Python Asteroids on GitHub

Let’s think about a two player alternating game and how we might do it. A bit of design thinking seems to pay off.

In the early days of XP, one common misunderstanding was the mistaken idea that XP did no design at all, or no design before coding, because we certainly did move to coding very early in the process. The fact is, we design all the time, and we let our code participate in the design sessions as early as we reasonably can. In this article, I’ll speculate about a design change for a two player Asteroids game, spending just a little time. Tomorrow, we’ll turn to coding.

This will be a bit chaotic, because, at least for me, design speculation is quite random, as ideas come and go, get enhanced, torn up, reassembled, discarded, or replaced.

What do we want in terms of a two-player game?

  1. Two score displays, one on left of screen, one on right.
  2. Players alternate as long as both have ships left.
  3. When it’s a player’s turn, their score flashes or somehow indicates it’s their turn.
  4. When one player’s ships run out, the other player continues until their ships run out.
  5. In a one-player game, display only the left hand score.

My first thought, which I may no longer agree with, was to have a new object, Players, that held on to one or two pairs of ScoreKeeper and ShipMaker. We’d change out the pairs on each turn. But since we want both scores to appear, we’d have to somehow at least draw the unused Keeper inside the Players object. I had in mind that when a Ship died, it would remove itself, instantiate the Player object, which would inject the other ScoreKeeper and ShipMaker (or the same ones, if there was only one player left), and then things would continue as before.

I like the idea of having two ShipMakers alternating in space, since each one would automatically keep track of its own count of ships. What about ScoreKeeper? If they are both in space, then they could draw correctly, but they would both see each Score instance. How would they know which one should consume the score?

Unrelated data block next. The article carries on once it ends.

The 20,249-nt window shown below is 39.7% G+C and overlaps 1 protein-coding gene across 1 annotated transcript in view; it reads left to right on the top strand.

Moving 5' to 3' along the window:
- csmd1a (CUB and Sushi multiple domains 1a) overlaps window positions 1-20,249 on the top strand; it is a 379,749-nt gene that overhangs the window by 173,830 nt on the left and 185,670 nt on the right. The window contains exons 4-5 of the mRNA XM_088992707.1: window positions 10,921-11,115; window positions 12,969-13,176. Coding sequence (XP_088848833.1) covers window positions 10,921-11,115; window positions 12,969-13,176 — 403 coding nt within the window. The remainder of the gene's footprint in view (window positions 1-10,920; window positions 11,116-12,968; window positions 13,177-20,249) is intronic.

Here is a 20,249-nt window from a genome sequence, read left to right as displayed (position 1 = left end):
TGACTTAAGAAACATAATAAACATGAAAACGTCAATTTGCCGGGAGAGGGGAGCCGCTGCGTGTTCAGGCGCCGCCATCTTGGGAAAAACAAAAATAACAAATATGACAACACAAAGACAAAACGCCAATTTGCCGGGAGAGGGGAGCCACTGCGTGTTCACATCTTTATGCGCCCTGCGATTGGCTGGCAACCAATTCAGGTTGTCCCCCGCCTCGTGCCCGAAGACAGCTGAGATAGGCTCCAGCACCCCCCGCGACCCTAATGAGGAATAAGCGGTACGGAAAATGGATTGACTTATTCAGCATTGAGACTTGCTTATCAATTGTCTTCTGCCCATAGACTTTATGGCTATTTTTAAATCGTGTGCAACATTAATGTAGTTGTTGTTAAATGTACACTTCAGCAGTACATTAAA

Looking toward the unknowable future, we could imagine a two-controller game in which both players fly at the same time, competing for shooting asteroids, or each other. In that kind of a game, if there were separate ScoreKeepers, the Score instances would have to know who had created them. That would be easy enough, I suppose, and we could key the Keepers to their corresponding Score creator somehow.

Let’s look at scoring briefly, just to see whether we want to think about that.

Scores are emitted by the objects that are destroyed, such as asteroids:

class Asteroid(Flyer):
    def interact_with_missile(self, missile, fleets):
        if missile.are_we_colliding(self.position, self.radius):
            self.score_and_split(missile, fleets)

    def score_and_split(self, missile: Missile, fleets):
        missile.ping_transponder("ship", self.score_points, fleets)

    def score_points(self, fleets):

If the two ships had different names, then the missile might have a ship name as part of its ping logic, which could return as a signature from the ping message or something. Then that would be plugged into the Score and each ScoreKeeper would only accept scores for one ship name.

Seems doable but a bit messy. If both players are to be on screen at the same time, however, something like that would be necessary. It is not necessary for our current story, so perhaps we shouldn’t borrow trouble from the future. We’ll keep the concern in mind, however, because it would be ideal if we could keep the two ScoreKeepers in place all the time.

Or …

One possibility for us now would be to keep both Keepers in place but turn them on and off depending on whose turn it is. But it would truly be nice if two players on screen at the same time would work.

Backing away a bit …

Clearly we could write a new ScoreKeeper that manages more than one score. I’d prefer to use the existing one twice, with some simple extension to decide where to draw its particular score. I’d rather not key the keeper to the player but if we were to allow both players at once, that might be necessary. Putting that off would feel better to me.

What would feel ideal to me would be to add one more simple object, change the interactions a bit, and then we have a one- or two-player game, keeping most of the other objects much as they were. But we have to recognize that the special objects like ShipMaker are presently custom-made for their situation, so might require some changes.